New presidential candidate Bill de Blasio already has spent far more time in key battleground states this year than in Albany, his public schedule shows.
The mayor, who last Thursday officially declared his intention to seek the Democratic nomination, is hitting the national campaign trail as a rent reform fight looms in the state capital ahead of a June 15 deadline.
“From my perspective, he hasn’t been super engaged in the process of trying to expand rent regulations and what Albany’s doing,” said State Sen. Julia Salazar (D-Brooklyn), who has taken a leading role in promoting rent law reform.
The mayor has made the 150-mile trip to Albany for one-day visits five times this year. Publicly, he attended Gov. Andrew Cuomo’s State of the State address and testified on New York City’s budget needs. Privately, he hobnobbed at the Black and Puerto Rican Caucus and Somos weekends and made a backroom case for continued mayoral control of schools.
Meanwhile, de Blasio has spent nearly two dozen days outside of the state this year, traveling to South Carolina, Iowa and Nevada, among other places.
For the first time in decades, Democrats firmly control the state Legislature. But de Blasio — who campaigned for Senate Democrats in 2014 only to end up having his fundraising tactics investigated by the Manhattan district attorney — has been largely absent.
In a statement, a mayoral spokesperson said: “The mayor has been fighting tirelessly in Albany on behalf of New Yorkers. He’s secured mayoral accountability for our public schools, congestion pricing for our subways and speed cameras to make our streets safer. Any belief to the contrary is misinformed.”
Others Head North
City Council Speaker Corey Johnson has made two appearances at #TenantTuesday rallies in the Capitol, where hundreds of city tenants and activists trek each week to call for stronger rent regulations.
Making state rent laws more tenant friendly is “the most important issue facing our city right now,” Johnson declared at last Tuesday’s rally, which City Comptroller Scott Stringer also attended.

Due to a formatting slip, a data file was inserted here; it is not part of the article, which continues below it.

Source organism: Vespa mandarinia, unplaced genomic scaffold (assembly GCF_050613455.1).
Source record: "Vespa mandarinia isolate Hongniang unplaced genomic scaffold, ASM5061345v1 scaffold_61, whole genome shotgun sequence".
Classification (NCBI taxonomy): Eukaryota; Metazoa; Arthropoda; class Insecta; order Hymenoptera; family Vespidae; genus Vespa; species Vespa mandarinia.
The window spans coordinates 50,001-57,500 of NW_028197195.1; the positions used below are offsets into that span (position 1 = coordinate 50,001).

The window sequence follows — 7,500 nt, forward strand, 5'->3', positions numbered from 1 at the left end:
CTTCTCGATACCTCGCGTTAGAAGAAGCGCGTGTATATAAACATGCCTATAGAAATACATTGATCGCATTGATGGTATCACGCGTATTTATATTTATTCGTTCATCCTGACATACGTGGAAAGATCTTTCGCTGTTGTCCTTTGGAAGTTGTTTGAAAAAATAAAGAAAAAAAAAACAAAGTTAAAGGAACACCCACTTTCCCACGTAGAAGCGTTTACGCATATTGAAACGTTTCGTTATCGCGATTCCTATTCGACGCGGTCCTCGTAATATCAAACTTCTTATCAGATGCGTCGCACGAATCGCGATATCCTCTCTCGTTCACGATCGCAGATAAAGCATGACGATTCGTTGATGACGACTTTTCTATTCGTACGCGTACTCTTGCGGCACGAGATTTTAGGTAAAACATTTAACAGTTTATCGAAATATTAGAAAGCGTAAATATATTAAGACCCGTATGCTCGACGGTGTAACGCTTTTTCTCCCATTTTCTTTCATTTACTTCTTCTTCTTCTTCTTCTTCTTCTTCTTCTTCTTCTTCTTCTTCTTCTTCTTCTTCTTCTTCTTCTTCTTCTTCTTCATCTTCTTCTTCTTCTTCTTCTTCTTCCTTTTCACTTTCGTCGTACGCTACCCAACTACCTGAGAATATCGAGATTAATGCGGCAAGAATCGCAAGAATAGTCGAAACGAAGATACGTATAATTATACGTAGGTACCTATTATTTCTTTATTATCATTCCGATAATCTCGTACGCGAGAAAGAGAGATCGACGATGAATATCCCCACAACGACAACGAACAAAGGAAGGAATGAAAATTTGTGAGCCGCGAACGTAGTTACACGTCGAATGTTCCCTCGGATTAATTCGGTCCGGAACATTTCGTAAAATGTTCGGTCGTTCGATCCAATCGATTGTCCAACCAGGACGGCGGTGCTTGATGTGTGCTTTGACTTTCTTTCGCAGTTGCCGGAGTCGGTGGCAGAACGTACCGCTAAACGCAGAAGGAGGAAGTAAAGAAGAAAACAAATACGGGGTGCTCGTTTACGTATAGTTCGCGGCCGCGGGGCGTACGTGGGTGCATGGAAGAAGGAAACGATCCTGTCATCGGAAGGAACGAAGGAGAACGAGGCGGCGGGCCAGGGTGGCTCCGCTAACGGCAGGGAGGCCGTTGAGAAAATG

Earlier this month, Johnson testified before an Assembly hearing on rent regulations in Manhattan, while the city housing agency sent an assistant commissioner.
With the laws that govern rent increases and lease terms on roughly 1 million apartments due to expire soon, Democrats in Albany and tenant advocates are pressing to close what they say are loopholes that allow sharp rent hikes and eventual deregulation of apartments. De Blasio published an op-ed on Monday reiterating his place in that camp.
Upping the stakes and burnishing his progressive credentials, the mayor also signaled that he’s willing to support a proposal from Salazar that would cap rent increases for apartments that have been deregulated or were never in the system in the first place — and bar evictions where a landlord cannot show good cause.
Still, he suggested a less aggressive version of Salazar’s proposal: “It has to be done right, but there’s a smart way we can guarantee these new rights,” the mayor wrote.
De Blasio also stopped short of embracing Assembly Speaker Carl Heastie’s call to eliminate landlords’ power to pass on costs of improvements to tenants, instead saying that resulting rent increases should not be made permanent.
Despite de Blasio’s notes of modulation, a landlord association slammed the mayor — and held his travels against him.
“We’re disappointed but not surprised that Mayor De Blasio is using an important issue like affordable housing to score points on the campaign trail rather than solve real problems for New Yorkers,” said Jay Martin, executive director of the Community Housing Improvement Program, which represents building owners.
“When the mayor’s in town, he’s cutting shady deals with notorious landlords, and when he’s gone, he’s demonizing even the small owners who depend on these programs to make rent stabilized apartments safe, clean, and affordable,” Martin added.
Not Missed by Some
Some, however, say de Blasio’s presence in the heated fight over rent regulation isn’t necessarily needed.
“I have not seen evidence of the mayor engaging on rent regulation reform this year. But I don’t know that I think it’s necessary,” said Councilmember Brad Lander (D-Brooklyn), who’s heavily involved in housing issues.
Aaron Carr, the founder the tenant watchdog organization Housing Rights Initiative, said there’s “no political upside” in de Blasio getting involved in rent regulation discussions.
“The fight involves the most powerful sector in New York, and there’s already innumerable electeds and organizations involved. If his number one priority is his presidential campaign, the last thing he would want to do is piss off real estate and take on issues that won’t allow him to be the star of the show,” Carr told THE CITY.
“For the mayor, politics isn’t local, it’s national,” said Carr. “Why talk about potholes and rent regs when you can talk about banning skyscrapers and Donald Trump?”
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